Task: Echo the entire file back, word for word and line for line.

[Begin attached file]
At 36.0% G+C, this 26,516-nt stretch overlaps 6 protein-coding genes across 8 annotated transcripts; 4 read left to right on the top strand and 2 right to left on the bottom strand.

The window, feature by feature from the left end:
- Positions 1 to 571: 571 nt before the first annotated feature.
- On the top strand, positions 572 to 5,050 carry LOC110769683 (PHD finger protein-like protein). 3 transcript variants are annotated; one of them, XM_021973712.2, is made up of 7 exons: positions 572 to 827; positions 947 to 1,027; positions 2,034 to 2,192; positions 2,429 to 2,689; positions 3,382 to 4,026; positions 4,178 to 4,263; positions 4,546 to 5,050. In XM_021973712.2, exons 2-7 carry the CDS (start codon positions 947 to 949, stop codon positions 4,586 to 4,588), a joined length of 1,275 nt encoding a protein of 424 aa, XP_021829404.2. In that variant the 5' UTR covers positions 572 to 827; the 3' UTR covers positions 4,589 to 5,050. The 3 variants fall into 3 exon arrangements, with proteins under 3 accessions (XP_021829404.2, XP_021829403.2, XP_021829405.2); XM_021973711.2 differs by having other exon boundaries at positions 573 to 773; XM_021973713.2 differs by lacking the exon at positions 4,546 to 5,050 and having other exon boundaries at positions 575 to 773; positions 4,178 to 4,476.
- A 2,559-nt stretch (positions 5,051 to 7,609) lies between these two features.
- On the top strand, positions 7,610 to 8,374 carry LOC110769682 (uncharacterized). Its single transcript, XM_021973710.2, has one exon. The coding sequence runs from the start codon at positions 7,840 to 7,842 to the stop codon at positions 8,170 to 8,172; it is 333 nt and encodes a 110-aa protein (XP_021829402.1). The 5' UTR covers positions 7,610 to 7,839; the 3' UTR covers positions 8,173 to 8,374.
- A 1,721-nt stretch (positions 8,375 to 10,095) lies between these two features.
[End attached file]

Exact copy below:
At 36.0% G+C, this 26,516-nt stretch overlaps 6 protein-coding genes across 8 annotated transcripts; 4 read left to right on the top strand and 2 right to left on the bottom strand.

The window, feature by feature from the left end:
- Positions 1 to 571: 571 nt before the first annotated feature.
- On the top strand, positions 572 to 5,050 carry LOC110769683 (PHD finger protein-like protein). 3 transcript variants are annotated; one of them, XM_021973712.2, is made up of 7 exons: positions 572 to 827; positions 947 to 1,027; positions 2,034 to 2,192; positions 2,429 to 2,689; positions 3,382 to 4,026; positions 4,178 to 4,263; positions 4,546 to 5,050. In XM_021973712.2, exons 2-7 carry the CDS (start codon positions 947 to 949, stop codon positions 4,586 to 4,588), a joined length of 1,275 nt encoding a protein of 424 aa, XP_021829404.2. In that variant the 5' UTR covers positions 572 to 827; the 3' UTR covers positions 4,589 to 5,050. The 3 variants fall into 3 exon arrangements, with proteins under 3 accessions (XP_021829404.2, XP_021829403.2, XP_021829405.2); XM_021973711.2 differs by having other exon boundaries at positions 573 to 773; XM_021973713.2 differs by lacking the exon at positions 4,546 to 5,050 and having other exon boundaries at positions 575 to 773; positions 4,178 to 4,476.
- A 2,559-nt stretch (positions 5,051 to 7,609) lies between these two features.
- On the top strand, positions 7,610 to 8,374 carry LOC110769682 (uncharacterized). Its single transcript, XM_021973710.2, has one exon. The coding sequence runs from the start codon at positions 7,840 to 7,842 to the stop codon at positions 8,170 to 8,172; it is 333 nt and encodes a 110-aa protein (XP_021829402.1). The 5' UTR covers positions 7,610 to 7,839; the 3' UTR covers positions 8,173 to 8,374.
- A 1,721-nt stretch (positions 8,375 to 10,095) lies between these two features.